This Easter I’m thinking about the Tree of Life.
The Tree of Life spans the biblical canon from the first chapters of Genesis to the final chapters of Revelation. For some believers even the wood of the cross of Christ has an echo of the tree that gives life.
The pen and ink drawing above, entitled “God’s Eternal Love,” is by the famed Balinese artist I. Nyoman Darsane. Our daughter Laura became a friend while she was on a seven-month CBF assignment in Bali, writing about the intersection of art and spirituality. Bali is an enchanting island where Hindu concepts and images saturate the culture. Darsane, a teenage-convert to Christianity, has invested a long creative career depicting scriptural figures in the garb of Balinese culture and art. Laura says,
“Darsane believes he can both glorify God and celebrate his culture through art. . . . When thinking about Jesus or any biblical character Darsane imagines them as Balinese, so he paints them that way. He believes that if Jesus came to Bali he would come dancing in traditional Balinese style and embracing the culture around him. One of his paintings entitled ‘Sermon at the Seaside’ portrays Jesus preaching to the Balinese people on the beach through dance.”*
Like so many great artists through Christian history, Darsane offers the gift of incarnational imagination. For him Jesus came not only as a Middle-Eastern Jew, he also came as a Balinese dancer.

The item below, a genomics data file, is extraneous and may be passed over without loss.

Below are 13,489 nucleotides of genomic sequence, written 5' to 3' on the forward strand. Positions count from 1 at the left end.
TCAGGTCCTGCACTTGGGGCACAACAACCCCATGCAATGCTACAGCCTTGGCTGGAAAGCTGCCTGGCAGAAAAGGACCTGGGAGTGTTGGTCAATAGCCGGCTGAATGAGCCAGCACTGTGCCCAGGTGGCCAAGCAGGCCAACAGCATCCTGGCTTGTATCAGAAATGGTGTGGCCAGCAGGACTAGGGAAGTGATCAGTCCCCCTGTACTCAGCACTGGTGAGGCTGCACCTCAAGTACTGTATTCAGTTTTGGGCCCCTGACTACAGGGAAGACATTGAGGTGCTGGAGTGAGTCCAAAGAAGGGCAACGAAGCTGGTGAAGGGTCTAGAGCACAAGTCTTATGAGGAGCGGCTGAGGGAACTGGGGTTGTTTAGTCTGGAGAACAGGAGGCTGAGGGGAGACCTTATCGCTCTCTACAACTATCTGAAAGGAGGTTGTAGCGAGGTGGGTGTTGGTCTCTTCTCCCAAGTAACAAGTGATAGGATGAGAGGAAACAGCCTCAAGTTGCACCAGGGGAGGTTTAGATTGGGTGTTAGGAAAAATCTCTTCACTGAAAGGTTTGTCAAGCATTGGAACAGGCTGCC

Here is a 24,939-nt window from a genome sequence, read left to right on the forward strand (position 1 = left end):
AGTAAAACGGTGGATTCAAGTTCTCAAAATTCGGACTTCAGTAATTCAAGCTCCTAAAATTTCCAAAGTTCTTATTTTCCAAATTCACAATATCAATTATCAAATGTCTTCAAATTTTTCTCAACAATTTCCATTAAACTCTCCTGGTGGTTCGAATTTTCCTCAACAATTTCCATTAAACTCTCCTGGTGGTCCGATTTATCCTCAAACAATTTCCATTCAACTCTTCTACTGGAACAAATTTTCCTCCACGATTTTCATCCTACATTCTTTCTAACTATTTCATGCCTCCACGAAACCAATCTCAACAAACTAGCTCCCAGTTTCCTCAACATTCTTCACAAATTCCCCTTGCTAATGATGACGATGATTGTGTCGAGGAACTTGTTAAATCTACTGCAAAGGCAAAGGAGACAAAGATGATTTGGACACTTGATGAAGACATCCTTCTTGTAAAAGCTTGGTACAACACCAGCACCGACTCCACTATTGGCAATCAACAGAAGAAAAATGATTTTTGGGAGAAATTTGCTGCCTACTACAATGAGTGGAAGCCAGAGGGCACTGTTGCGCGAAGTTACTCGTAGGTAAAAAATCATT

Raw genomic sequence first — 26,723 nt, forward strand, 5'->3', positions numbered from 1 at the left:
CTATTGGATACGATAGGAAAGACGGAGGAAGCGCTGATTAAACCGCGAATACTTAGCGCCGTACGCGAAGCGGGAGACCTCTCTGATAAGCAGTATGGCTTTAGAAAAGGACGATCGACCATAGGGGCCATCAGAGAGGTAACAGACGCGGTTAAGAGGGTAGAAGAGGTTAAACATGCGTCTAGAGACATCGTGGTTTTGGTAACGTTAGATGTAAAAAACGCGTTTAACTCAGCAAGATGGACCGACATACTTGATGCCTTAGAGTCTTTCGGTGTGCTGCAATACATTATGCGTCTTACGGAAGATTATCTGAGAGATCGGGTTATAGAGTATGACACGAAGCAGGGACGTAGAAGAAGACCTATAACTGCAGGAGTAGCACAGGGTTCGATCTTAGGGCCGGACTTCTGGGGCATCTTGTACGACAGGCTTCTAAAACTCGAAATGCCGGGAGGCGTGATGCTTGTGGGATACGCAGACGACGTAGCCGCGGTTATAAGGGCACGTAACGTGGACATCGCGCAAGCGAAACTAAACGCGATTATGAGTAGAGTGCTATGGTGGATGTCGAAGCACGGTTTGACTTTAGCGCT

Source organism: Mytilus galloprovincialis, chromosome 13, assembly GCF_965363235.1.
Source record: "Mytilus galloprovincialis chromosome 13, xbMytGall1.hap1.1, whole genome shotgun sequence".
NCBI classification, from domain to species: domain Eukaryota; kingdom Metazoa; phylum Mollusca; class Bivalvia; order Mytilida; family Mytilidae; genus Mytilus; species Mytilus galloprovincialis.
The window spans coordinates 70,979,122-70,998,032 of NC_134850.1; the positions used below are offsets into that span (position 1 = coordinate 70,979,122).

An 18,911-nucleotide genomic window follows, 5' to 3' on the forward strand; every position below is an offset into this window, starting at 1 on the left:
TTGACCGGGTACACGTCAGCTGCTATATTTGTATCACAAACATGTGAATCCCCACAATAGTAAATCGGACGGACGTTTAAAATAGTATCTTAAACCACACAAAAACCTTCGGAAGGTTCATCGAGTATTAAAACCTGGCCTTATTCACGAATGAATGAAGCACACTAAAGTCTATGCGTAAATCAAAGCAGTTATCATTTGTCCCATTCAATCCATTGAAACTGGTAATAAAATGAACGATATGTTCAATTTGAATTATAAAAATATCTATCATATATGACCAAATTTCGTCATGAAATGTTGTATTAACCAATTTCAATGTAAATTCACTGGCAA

Darsane’s drawing captivates me with the story and challenge of Easter Living. In the background is the iconic Balinese shadow-puppet shape of the Tree of Life. In front is Resurrected Jesus, out of whom is growing that verdant Tree.* In the breath-taking theological imagination of the artist, the figure of Jesus shows how people of Resurrection Life live. He is feeding a Roman soldier fruit from the Tree of Life, like a parent feeds an infant — feeding with hands scarred by the marks of crucifixion. The startling scene translates the excruciating crucifixion words “Father, forgive them” into an example of extreme forgiveness.
The recipient of that grace, the soldier, eats the food of Resurrection while still holding the instruments of torture: hammer and whip. Perhaps the soldier does not yet comprehend what it means to receive from Jesus’ own scarred hands the Eucharistic elements of the Tree of Life. He is a Resurrection Life infant, yet there’s hope he will come to understand and let go of the tools of violence. Just as there’s hope for all of us who eat the Eucharistic fruit of the Tree of Life this Easter. That fruit gives nourishment not only to make alive, but also to transform the living into children who learn how to give Resurrection Life to others.
This particular Easter, when deadening remnants of anger and grief linger deep within, Darsane’s art offers the fruit of the Tree to me: a Eucharistic meal that gives new life, nourishing me to practice Resurrection Living and hopefully growing the spiritual child within towards forgiveness.
* Laura Ellis, “Balinese Jesus,” Artway (available at https://www.artway.eu/content.php?id=2646&lang=en&action=show).